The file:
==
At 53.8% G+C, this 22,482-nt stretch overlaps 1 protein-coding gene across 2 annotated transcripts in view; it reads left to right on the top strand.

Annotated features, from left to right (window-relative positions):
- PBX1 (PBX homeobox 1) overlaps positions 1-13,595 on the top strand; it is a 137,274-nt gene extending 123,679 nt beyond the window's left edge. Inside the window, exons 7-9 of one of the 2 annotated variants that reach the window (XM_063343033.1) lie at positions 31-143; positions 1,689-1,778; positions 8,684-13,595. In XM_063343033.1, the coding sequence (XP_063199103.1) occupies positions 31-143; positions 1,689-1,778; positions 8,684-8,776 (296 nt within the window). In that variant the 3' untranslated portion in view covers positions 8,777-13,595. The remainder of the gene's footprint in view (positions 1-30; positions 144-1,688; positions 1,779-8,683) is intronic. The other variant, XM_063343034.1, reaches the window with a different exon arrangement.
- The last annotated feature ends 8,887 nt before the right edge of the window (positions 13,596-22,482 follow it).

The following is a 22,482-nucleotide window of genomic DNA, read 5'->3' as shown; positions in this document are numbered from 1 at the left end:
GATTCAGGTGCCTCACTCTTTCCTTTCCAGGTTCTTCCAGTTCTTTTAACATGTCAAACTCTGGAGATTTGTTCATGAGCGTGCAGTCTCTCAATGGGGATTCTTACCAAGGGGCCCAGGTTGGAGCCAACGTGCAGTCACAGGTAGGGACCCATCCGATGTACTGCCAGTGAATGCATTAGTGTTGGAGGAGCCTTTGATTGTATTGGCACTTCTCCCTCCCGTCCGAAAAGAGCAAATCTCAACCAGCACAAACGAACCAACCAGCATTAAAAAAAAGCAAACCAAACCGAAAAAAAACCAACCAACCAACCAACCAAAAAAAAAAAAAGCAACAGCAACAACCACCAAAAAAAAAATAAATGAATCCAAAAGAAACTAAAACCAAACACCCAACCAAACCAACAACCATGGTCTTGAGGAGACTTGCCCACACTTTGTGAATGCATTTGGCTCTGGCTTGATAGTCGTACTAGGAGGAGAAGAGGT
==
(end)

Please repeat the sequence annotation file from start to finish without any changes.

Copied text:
At 53.8% G+C, this 22,482-nt stretch overlaps 1 protein-coding gene across 2 annotated transcripts in view; it reads left to right on the top strand.

Annotated features, from left to right (window-relative positions):
- PBX1 (PBX homeobox 1) overlaps positions 1-13,595 on the top strand; it is a 137,274-nt gene extending 123,679 nt beyond the window's left edge. Inside the window, exons 7-9 of one of the 2 annotated variants that reach the window (XM_063343033.1) lie at positions 31-143; positions 1,689-1,778; positions 8,684-13,595. In XM_063343033.1, the coding sequence (XP_063199103.1) occupies positions 31-143; positions 1,689-1,778; positions 8,684-8,776 (296 nt within the window). In that variant the 3' untranslated portion in view covers positions 8,777-13,595. The remainder of the gene's footprint in view (positions 1-30; positions 144-1,688; positions 1,779-8,683) is intronic. The other variant, XM_063343034.1, reaches the window with a different exon arrangement.
- The last annotated feature ends 8,887 nt before the right edge of the window (positions 13,596-22,482 follow it).

The following is a 22,482-nucleotide window of genomic DNA, read 5'->3' as shown; positions in this document are numbered from 1 at the left end:
GATTCAGGTGCCTCACTCTTTCCTTTCCAGGTTCTTCCAGTTCTTTTAACATGTCAAACTCTGGAGATTTGTTCATGAGCGTGCAGTCTCTCAATGGGGATTCTTACCAAGGGGCCCAGGTTGGAGCCAACGTGCAGTCACAGGTAGGGACCCATCCGATGTACTGCCAGTGAATGCATTAGTGTTGGAGGAGCCTTTGATTGTATTGGCACTTCTCCCTCCCGTCCGAAAAGAGCAAATCTCAACCAGCACAAACGAACCAACCAGCATTAAAAAAAAGCAAACCAAACCGAAAAAAAACCAACCAACCAACCAACCAAAAAAAAAAAAAGCAACAGCAACAACCACCAAAAAAAAAATAAATGAATCCAAAAGAAACTAAAACCAAACACCCAACCAAACCAACAACCATGGTCTTGAGGAGACTTGCCCACACTTTGTGAATGCATTTGGCTCTGGCTTGATAGTCGTACTAGGAGGAGAAGAGGT